By Mike Fossano
Three orphaned grizzly bear cubs that recently arrived at the Detroit Zoo via the Alaska Department of Fish and Game (ADFG), have displayed aberrant behavior that could have detrimental long-term effects on the animals.
“While physically in good condition, two of the cubs engage in a muzzle-to-muzzle stereotypic sucking behavior commonly seen in animals that have been prematurely weaned. Though they appear to be ‘kissing’, they are actually ‘suckling’ each other’s tongue, and this abnormal behavior could cause problems and injury if it persists,” said Scott Carter, Detroit Zoological Society Chief Life Sciences Officer.
The 11-month old brothers – named Mike, Thor and Boo by zookeepers at the Alaska Zoo where they were temporarily housed – touched down at Detroit Metro Airport last month aboard a Federal Express aircraft out of Anchorage.
The Detroit Zoo’s animal care staff is determining the frequency of this stereotypic behavior and trying to eliminate it. The Zoo is providing a calm and quiet quarantine environment for the cubs with lots of enrichment toys and other objects, including branches, straw, various foods and a shallow play pool. The goal is to ensure a stimulating and safe environment.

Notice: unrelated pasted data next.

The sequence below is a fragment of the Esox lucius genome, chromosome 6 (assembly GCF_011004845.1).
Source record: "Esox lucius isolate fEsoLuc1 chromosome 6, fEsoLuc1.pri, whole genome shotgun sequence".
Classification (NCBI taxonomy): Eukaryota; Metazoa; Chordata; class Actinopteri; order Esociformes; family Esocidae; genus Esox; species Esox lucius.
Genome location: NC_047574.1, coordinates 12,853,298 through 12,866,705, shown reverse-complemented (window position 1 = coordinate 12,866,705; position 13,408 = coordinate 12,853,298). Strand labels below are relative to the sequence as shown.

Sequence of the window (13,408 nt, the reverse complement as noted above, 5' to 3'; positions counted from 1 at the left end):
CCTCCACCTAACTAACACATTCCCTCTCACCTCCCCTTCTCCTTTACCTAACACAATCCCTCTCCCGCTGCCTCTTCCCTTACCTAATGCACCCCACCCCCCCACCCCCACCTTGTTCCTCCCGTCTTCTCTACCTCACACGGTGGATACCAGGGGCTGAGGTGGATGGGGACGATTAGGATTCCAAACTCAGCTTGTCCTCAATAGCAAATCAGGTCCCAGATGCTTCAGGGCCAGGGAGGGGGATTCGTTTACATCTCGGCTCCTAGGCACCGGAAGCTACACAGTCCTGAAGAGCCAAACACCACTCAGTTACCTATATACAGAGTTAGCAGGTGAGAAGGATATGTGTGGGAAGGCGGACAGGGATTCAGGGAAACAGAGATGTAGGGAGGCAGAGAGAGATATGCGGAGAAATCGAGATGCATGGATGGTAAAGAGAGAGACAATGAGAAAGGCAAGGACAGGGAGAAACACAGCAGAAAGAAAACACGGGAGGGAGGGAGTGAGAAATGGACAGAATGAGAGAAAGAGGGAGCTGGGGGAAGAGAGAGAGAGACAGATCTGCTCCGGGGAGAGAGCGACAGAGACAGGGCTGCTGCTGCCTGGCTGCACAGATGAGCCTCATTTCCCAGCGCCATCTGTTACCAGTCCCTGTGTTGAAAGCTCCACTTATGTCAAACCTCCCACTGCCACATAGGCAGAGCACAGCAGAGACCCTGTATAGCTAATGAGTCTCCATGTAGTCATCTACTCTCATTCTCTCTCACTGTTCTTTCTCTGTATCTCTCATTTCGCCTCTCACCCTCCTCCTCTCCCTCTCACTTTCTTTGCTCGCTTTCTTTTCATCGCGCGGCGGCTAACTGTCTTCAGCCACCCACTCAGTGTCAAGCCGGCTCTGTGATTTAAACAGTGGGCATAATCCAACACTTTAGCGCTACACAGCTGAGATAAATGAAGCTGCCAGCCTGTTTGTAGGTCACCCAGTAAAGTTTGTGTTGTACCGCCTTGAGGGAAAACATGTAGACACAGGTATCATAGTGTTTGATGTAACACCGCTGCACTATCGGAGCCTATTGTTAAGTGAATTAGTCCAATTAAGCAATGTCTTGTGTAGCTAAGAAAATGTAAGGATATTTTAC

The 11-month-old grizzly cub brothers were orphaned in October when their mother was killed by a man in Wasilla, Alaska. Wildlife officials contacted the Detroit Zoo seeking a home for the trio after determining that the cubs would not survive Alaska’s harsh winter on their own.
“This situation underscores that, beyond the obvious trauma associated with the loss of a parent and being orphaned, taking a young animal away from its mother prematurely leads to serious consequences, including compromising the animal’s ability to socialize. This is a problem for any juvenile, including pets, domestic animals, wild animals and even captive exotics,” said Ron Kagan, CEO of the Detroit Zoological Society.
The cubs will remain in quarantine at the Zoo at least until the end of the month.
The Detroit Zoo is also home to two other rescued grizzly bears – 27-year-old female Kintla and 26-year-old Lakota – both of which arrived at the Zoo as 2-year-olds. For many years, the Detroit Zoological Society has helped rescue and provide sanctuary to animals in compromised situations. Among the 316 rescued animals at the Detroit Zoo are a polar bear from a South American circus, three lions from a junkyard in Kansas and hundreds of animals seized from a Texas exotic animal dealer in the largest animal confiscation in U.S. history.